Artifact: Note on Mimetic Influence and the Pandemic
I have never fully subscribed to the idea that “hindsight is 20/20.” Too often we use the phrase to offset poor planning or bad decision-making. It seems to abdicate a sense of responsibility or ownership, and I have often hoped organizational leaders would lean away from it in favor of growth or situational learning.
The Covid-19 pandemic brought to light a realization for me about this, with relation to the notion of mimetic influence.
Conrad and Poole (2012) discuss mimetic influence, coercive influence, and normative influence as the three types of institutional influence. Different from the latter two in their approach to adapt and change by direct or indirect force, through mimetic influence “Organizations often seek to be like exemplary organizations of the same type by imitating them” (p. 22). Like the name implies, organizations mimic others, though I find the paradox is the reality that this influence “…is strongest in situations with high uncertainty, when organizations may not be able to determine the likely consequence of their actions well enough to make a rational decision” (p. 23).
The connection to COVID-19 relates to my work in nonprofits. My former organization — like countless other NPOs during the pandemic — made the challenging decision to transition our largest annual event to be a virtual experience. Our decision to do so came in early March 2020.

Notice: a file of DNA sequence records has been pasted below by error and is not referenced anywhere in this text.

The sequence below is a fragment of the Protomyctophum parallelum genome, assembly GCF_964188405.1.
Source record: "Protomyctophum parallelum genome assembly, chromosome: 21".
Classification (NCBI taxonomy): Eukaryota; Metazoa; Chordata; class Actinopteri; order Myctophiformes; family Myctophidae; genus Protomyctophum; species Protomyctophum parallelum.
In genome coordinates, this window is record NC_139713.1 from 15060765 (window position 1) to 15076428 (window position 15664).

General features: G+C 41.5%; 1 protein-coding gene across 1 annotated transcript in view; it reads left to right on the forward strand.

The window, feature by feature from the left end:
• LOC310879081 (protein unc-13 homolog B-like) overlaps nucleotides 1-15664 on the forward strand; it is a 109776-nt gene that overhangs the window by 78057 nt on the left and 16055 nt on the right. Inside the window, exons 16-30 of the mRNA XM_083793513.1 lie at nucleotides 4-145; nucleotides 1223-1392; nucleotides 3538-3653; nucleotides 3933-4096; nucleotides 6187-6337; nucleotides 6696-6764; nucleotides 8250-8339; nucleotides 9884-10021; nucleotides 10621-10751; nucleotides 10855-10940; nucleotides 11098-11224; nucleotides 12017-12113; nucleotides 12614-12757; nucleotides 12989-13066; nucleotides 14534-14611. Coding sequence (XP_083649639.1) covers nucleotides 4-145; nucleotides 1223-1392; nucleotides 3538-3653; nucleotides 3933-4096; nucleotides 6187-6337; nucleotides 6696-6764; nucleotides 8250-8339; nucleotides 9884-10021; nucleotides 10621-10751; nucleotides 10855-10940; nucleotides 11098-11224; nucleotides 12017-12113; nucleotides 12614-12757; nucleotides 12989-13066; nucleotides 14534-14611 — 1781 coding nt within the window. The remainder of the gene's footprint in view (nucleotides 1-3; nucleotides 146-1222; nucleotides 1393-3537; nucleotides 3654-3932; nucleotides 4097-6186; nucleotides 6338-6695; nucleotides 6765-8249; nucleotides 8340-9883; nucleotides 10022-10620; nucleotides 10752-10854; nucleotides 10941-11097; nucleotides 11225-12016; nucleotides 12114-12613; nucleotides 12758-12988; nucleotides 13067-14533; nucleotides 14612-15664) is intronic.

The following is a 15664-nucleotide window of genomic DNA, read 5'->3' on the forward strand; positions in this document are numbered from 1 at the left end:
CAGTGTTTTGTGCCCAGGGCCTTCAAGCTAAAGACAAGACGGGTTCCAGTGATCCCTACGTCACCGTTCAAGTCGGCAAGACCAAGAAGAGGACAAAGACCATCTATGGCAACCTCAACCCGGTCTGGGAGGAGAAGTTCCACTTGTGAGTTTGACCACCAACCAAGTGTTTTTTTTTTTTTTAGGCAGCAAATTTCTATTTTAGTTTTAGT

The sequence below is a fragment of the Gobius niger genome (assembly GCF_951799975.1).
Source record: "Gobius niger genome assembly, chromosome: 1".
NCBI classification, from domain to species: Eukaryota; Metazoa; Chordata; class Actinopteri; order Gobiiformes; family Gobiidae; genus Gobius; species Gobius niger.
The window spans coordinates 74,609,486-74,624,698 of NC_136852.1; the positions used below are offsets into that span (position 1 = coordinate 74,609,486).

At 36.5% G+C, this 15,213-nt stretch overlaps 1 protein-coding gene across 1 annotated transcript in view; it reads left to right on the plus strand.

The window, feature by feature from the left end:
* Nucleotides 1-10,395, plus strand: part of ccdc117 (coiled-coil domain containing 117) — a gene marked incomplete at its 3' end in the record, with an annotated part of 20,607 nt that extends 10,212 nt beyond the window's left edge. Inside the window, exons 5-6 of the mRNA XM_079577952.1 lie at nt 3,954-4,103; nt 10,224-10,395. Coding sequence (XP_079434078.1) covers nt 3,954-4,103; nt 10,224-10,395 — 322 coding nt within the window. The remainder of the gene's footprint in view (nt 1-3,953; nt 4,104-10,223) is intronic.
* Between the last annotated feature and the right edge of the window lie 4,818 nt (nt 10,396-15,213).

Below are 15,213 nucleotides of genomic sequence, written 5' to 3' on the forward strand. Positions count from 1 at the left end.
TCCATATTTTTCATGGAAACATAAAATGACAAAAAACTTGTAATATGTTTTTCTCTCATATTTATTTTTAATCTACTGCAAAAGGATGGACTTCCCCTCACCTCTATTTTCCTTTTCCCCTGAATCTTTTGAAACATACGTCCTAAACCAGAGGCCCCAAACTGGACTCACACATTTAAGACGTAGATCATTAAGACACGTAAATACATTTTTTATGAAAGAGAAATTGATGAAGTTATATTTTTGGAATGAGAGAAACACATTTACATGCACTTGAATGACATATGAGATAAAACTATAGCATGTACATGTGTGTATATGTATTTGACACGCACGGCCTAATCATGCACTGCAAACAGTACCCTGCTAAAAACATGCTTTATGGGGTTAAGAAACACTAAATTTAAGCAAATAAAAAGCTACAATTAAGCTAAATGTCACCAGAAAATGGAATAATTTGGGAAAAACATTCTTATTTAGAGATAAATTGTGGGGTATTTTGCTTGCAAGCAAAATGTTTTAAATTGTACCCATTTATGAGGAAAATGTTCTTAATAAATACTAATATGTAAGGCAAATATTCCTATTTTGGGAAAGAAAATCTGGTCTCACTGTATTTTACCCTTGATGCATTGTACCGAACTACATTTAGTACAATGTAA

In my own hindsight, the seventh principle of systems thinking inspired the decision to do so, namely that “Systems must constantly learn and renew themselves,” in some cases doing so “by making sure to bring in fresh, new people and technology” (p. 39). Our decision to go virtual with our event was more logical than it was reactive, since the online medium was a perfect delivery method for our content. We were unable to gather 2,000 people together in person, so we took a very Ignatian approach after experiencing deconstruction — whereby we realized “the old way” was no longer possible.
The frame of mimetic influence reminds me of many experiences in my career. For instance, I chair the board for a small theater company in Houston, and during the social unrest of spring 2020 (in response to George Floyd’s murder) we watched the unrest happening around the country. Our staff leadership wished to mimic what other progressive nonprofit organizations were doing — like posting links to donations for black rights causes. In my leadership role, I suggested we pause and take stock of the highly uncertain situation.
Instead, I suggested we put ourselves in our audiences’ shoes; rather than direct people simply to donate, I proposed we build an arsenal of informative, educational resources to share so people could get involved at their own speed. For instance, not everyone will be in a financial place to donate, but they all can read about civil rights and share those messages with their personal networks.
The organizational communication coursework and conversations played a major part in being able to make reality-based connections to very real, very important experiences.
Conrad, C. R. & Poole, M. S. (2012). Strategic organizational communication in a global economy. Wiley-Blackwell.